Modern Man – House of Cardin. Red boucle. Red boucle suit with a small black logo. It was my first designer label piece of clothing: a Pierre Cardin Jacki-O-ish suit. His name was everywhere in the 1980s. And he must have been affordable if I owned that red suit.

House of Cardin is an exhaustive documentary by P David Ebersole and Todd Hughes. In 97 minutes they cram celebrity snippets, historical footage and everything you wanted to know about Cardin. There’s a lot more than I expected.

First, Pierre Cardin is not French. Well, not French born anyway. He was born in Italy and his wealthy (?) parents fled Facism by moving to France, before World War II. After the war, he moved to Paris, worked for Dior and started his own house in 1950. If you don’t think you know any of his designs – think of the iconic “’Beatles” suit…you know the one with the tight pants and no collar? Yep, that’s Cardin. He was one of the first to have a menswear collection. And was the first to have a pret-a-porter collection for women. By the mid-1980s, his iconic symbol adorned everything – pens, jets, furniture, sunglasses. He must have made a fortune. And he’s still alive; 98 and going strong.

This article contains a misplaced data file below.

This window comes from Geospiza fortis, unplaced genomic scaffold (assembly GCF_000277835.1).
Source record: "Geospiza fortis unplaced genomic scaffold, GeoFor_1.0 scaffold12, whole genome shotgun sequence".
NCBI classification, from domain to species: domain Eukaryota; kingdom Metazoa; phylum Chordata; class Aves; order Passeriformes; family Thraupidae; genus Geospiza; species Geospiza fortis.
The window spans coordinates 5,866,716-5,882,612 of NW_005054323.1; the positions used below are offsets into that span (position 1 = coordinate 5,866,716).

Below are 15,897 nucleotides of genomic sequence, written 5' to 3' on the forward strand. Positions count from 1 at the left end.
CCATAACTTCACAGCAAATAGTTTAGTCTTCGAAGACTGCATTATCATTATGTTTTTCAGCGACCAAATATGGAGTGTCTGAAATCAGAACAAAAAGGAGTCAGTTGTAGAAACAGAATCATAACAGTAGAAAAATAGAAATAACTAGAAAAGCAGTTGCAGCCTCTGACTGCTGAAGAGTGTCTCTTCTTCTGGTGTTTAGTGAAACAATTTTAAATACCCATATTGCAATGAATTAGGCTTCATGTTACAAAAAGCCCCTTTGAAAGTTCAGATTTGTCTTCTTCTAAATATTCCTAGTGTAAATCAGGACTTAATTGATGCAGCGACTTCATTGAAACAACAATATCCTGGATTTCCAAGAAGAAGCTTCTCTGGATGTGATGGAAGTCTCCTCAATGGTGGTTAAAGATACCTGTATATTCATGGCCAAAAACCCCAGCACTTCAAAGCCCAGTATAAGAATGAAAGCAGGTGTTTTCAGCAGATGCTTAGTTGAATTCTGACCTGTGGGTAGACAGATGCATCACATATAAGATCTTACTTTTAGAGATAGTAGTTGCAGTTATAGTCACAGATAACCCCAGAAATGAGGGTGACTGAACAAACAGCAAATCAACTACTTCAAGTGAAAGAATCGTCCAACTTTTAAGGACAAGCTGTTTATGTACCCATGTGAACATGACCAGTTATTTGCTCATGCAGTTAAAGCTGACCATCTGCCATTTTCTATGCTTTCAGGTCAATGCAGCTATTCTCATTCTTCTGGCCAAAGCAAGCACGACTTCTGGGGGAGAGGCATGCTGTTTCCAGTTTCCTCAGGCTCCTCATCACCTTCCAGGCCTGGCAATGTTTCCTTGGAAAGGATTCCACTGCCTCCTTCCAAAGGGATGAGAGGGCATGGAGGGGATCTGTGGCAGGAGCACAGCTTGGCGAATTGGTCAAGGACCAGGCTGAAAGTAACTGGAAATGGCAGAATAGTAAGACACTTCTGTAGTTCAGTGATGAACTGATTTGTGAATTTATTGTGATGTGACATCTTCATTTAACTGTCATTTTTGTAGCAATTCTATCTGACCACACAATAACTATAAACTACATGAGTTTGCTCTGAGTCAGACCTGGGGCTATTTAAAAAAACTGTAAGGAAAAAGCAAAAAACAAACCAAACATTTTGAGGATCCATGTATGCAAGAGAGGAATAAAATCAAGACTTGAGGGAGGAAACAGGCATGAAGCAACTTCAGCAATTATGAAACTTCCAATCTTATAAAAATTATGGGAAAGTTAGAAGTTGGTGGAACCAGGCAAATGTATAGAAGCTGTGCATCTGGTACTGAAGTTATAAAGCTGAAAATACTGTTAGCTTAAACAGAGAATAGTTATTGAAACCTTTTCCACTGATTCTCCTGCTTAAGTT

House of Cardin might be a wee bit long, but it has to be to cram all that Cardin has accomplished. I mean the doco embraces Alice Cooper and Dionne Warwick – now who would’ve thought those two would appear “together”, ever? Love you both: humming to self “What Do You Get When You Fall in Love”. And “School’s Out” earworm. Nope he didn’t dress Cooper; he staged Cooper. I won’t spoil the anecdote: 1971, Cooper, plate glass, expensive car, ‘nuff said. Cardin is much much more than a designer; he’s a patron of all arts from pop music to avant-garde theatre.

Back to clothes. His women’s garments are timeless. Naomi Campbell wears one of his geometric dresses in her interview; as does one of his Japanese collectors. A fascinating husband and wife team who have the world’s largest collection of Cardin; I think THEY deserve a doco to themselves. Anyway, the dresses look fantastic on both women—two women who are about as different as you can imagine. Who doesn’t love an a-line shift with a bold geometric pattern? It’s a style for any age and any shape. Students of design, dressmakers and anyone who appreciates fashion watch House of Cardin for the clothes.

House of Cardin is the latest in the recent rack of fashion documentaries. Westwood, McQueen, Valentino, Saint Laurent, Dior – all the greats are, let’s be frank, aging and dying. It’s great to hear directly from Cardin about a time when fashion was political and inclusive and fun. Be inspired.

I wonder what ever happened to that boucle suit?

House of Cardin – in cinemas 23 July. 97 minutes.

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